Martin Holladay, Green Building Advisor resident ‘Energy Nerd’ recently posted an article with the very pugnacious title, “Solar Thermal is Dead,” referring to solar hot water. Now energy guys will wage verbal wars for years over the merits of different types of low-dust cellulose insulation … you can imagine how heated things might get by suggesting holy solar was anything but perfect. A bit like throwing on a Derek Jeter jersey and striding down Yawkey Way. So what was so controversial?
Solar Thermal is Dead
Well, maybe not controversial much as evocative. Holladay’s article asserts that solar thermal systems providing hot water may be (or already are) surpassed by combining a hot water heat pump with a solar electric system.
A quick overview of what each item referenced is: Solar thermal or solar hot water is a solar thermal system for heating water. It consists of a solar collector on the roof and a storage tank connected via an insulated hose to transport the heating medium, usually ethylene glycol.
A solar electric or photovoltaic system is one which produces electricity. Solar electric (usually called PV for short) panels are located outside and tied into the building as well as potentially the electric grid.
Hot water heat pumps are hot water heaters which pull ambient heat from the surrounding air and concentrate it. This is essentially the opposite of a refrigerator or air conditioner which pulls heat from an interior space and expels it. The heat pumps are driven with electricity.
The idea advanced in Holladay’s articles is that the cost of PV has come down so drastically that it makes more sense to install more PV panels and produce hot water with a heat pump than to install a solar hot water system. It’s an intriguing idea and one which flies in the face of decades of green building thinking.
Advantages and Disadvantages over Solar Thermal
This conceptual shift has a lot of advantages over traditional solar hot water.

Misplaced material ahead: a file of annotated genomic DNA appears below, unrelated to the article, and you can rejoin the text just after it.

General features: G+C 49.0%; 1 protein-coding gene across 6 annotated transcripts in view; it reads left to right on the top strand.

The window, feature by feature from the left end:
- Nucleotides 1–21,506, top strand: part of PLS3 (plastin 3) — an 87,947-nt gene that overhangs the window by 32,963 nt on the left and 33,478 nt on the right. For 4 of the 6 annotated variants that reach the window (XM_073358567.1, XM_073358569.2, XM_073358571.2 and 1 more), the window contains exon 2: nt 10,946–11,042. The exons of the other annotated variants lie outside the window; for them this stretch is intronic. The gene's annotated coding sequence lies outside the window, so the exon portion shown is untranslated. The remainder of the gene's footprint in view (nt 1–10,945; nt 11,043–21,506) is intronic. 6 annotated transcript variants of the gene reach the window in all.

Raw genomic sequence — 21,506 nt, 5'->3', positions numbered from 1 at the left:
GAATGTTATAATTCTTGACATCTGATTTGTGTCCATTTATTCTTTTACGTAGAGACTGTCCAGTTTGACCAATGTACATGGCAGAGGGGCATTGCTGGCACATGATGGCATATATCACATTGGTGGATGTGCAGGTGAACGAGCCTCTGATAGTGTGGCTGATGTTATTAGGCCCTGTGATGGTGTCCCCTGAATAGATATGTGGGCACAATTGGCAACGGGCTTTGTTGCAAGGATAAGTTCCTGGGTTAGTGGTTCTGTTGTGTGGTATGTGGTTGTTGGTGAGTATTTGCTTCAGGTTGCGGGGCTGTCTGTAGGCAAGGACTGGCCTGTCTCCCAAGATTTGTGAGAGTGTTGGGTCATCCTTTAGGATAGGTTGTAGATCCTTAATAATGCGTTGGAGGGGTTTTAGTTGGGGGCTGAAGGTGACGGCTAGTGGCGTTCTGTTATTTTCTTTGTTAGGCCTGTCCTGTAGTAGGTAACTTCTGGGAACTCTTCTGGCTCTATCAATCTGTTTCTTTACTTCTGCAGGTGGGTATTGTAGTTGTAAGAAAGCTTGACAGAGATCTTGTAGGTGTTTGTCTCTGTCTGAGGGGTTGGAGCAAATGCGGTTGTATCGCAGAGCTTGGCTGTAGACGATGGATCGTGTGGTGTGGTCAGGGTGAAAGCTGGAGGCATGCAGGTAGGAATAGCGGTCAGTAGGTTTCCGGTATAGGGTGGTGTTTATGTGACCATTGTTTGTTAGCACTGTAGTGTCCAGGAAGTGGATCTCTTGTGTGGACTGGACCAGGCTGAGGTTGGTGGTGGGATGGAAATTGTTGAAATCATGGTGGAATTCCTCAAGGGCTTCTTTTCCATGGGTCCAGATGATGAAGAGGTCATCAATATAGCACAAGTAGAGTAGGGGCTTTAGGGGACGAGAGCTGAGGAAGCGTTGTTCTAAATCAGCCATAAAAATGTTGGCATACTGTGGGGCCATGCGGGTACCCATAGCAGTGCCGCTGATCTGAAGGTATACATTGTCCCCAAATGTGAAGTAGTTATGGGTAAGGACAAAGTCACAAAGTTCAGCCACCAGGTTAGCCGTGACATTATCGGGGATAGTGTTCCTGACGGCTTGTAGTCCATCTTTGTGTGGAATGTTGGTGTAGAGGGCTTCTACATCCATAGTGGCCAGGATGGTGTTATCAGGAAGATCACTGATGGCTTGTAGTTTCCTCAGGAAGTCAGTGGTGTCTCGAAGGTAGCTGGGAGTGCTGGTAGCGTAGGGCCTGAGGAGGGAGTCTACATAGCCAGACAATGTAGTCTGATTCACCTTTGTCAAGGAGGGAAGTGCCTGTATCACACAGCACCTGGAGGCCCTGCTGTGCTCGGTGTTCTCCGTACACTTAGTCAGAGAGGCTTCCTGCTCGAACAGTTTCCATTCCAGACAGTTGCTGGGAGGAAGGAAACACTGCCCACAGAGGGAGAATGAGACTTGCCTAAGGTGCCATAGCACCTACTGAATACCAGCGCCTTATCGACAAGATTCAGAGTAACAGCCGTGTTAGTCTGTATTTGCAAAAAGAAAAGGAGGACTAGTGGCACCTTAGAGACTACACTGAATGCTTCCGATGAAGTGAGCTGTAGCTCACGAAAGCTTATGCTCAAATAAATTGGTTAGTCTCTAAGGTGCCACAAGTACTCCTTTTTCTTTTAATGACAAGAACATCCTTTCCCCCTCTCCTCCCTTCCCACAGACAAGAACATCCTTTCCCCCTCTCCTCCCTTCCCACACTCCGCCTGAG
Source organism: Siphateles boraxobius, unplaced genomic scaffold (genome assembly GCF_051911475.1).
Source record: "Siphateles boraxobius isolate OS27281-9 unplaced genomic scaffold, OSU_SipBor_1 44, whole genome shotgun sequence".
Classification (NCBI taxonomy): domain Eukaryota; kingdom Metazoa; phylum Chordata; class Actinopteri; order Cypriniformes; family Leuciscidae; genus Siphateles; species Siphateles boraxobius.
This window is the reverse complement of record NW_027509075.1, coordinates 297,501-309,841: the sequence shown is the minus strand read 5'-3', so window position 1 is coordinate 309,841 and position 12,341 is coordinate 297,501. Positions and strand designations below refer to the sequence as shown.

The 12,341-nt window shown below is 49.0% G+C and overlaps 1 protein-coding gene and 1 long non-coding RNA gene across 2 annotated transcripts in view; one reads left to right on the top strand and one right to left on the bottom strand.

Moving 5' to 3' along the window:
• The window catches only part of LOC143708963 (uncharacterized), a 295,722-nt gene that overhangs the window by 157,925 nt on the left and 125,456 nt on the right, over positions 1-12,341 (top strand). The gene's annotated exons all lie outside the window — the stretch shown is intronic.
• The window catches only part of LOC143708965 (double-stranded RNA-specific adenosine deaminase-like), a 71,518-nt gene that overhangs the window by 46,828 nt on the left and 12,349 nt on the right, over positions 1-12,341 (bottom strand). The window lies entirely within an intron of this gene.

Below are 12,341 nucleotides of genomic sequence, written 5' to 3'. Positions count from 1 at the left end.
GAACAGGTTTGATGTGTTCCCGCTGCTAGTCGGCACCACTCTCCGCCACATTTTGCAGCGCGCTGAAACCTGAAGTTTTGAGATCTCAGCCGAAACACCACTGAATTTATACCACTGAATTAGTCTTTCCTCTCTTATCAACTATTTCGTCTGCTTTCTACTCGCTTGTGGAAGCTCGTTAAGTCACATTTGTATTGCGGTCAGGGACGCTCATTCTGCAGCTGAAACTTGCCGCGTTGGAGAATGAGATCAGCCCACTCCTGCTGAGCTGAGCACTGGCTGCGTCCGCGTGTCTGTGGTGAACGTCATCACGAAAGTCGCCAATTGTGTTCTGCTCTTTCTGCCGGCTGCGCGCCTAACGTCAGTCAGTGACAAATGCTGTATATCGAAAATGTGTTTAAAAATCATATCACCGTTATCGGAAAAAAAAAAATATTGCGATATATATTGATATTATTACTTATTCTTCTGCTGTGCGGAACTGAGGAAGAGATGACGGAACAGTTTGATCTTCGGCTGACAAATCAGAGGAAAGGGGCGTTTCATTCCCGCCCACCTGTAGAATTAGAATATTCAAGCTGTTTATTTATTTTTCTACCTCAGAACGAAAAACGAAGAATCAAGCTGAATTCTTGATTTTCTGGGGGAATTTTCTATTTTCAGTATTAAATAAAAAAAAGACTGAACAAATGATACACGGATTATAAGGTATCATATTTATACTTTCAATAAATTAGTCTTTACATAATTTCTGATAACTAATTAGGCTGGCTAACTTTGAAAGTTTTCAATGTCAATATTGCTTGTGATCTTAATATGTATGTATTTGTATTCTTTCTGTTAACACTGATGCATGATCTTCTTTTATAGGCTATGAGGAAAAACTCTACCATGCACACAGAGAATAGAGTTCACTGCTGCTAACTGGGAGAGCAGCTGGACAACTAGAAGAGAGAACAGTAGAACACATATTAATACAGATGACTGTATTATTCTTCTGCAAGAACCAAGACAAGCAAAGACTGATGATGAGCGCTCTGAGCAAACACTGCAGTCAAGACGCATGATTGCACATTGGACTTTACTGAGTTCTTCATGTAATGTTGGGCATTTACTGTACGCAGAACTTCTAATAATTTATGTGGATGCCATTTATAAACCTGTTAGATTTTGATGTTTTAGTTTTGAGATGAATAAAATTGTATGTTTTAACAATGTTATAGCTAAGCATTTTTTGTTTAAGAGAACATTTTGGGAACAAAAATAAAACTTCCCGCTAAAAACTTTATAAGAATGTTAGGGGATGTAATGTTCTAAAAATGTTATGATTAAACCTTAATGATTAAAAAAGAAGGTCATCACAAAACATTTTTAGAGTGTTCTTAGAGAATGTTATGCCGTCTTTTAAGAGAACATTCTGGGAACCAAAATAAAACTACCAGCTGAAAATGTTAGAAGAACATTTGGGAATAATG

– The hot water production of traditional solar thermal is directly tied to available sunlight. A photovoltaic system indirectly produces the electric fuel for a heat pump. With the system tied into the grid (assuming grid access), there’s no chance of losing hot water. The heat pump will produce hot water as needed and then the solar contractor would simply install a PV system large enough to meet year-round total demand.
– Hey, no anti-freeze in your house!
– Which is needed to combat the possibility of a solar thermal system freezing. D’oh!
– Larger PV systems can sell their electricity back to the local utilities in areas which have net metering.
– Solar electric systems have no moving parts and generally require less maintenance than solar thermal systems.
There are drawbacks as well
– The cost of electricity and hot water production vary enormously by region so detailed ROI calculations should be made before committing.
– The cost of installation varies a great deal as well.
– There may not be space in the building envelope to locate the heat pump.
I strongly encourage checking out the original article and especially the comments section. It’s nearly 100 comments string by top-notch efficiency pros picking over the idea in detail.
Is Solar Thermal Dead – Audits
Part of what I find intriguing about this idea comes from my experiences on audits. Oil is the heating fuel of choice in Maine by an overwhelming margin (over 80% of all homes).
And a huge percentage of those homes have tankless coil hot water system which produce hot water from the main boiler. This is massively inefficient as the giant cast iron boiler must run year round to produce hot water. Many Maine homeowners gnash their teeth in frustration when their heating system kicks on in July.
Another frequent finding is damp basements and dehumidifiers. Most homes in Maine have basements and being a state made mostly of granite, clay and mud, they tend to be wet. The common response to a wet basement is a trip to Home Depot to buy a dehumidifier. However, dehumidifiers chew through loads of electricity, making them a less than perfect solution.
A solar electric and hot water heat pump rather neatly addresses each of these issues. Because of the huge inefficiency of using the full heating system to produce hot water, we often discuss options during audits. Like noted earlier, solar hot water systems address only a portion of total use necessitating a supplemental system.
A hot water heat pump/solar electric system is a good solution. The hot water can be moved entirely off the heating system without intermittency issues. With a decent sized PV system and grid tied electric, it can be net positive. An added wet basement benefit is that heat pumps dry out the air in the area. While they may not replace a dehumidifier, they can help minimize their use, another reduction of electrical use.
Solar hot water has been the green community’s woobie since forever. The collapsing price of solar PV systems has made an intriguing idea but challenging idea much more feasible.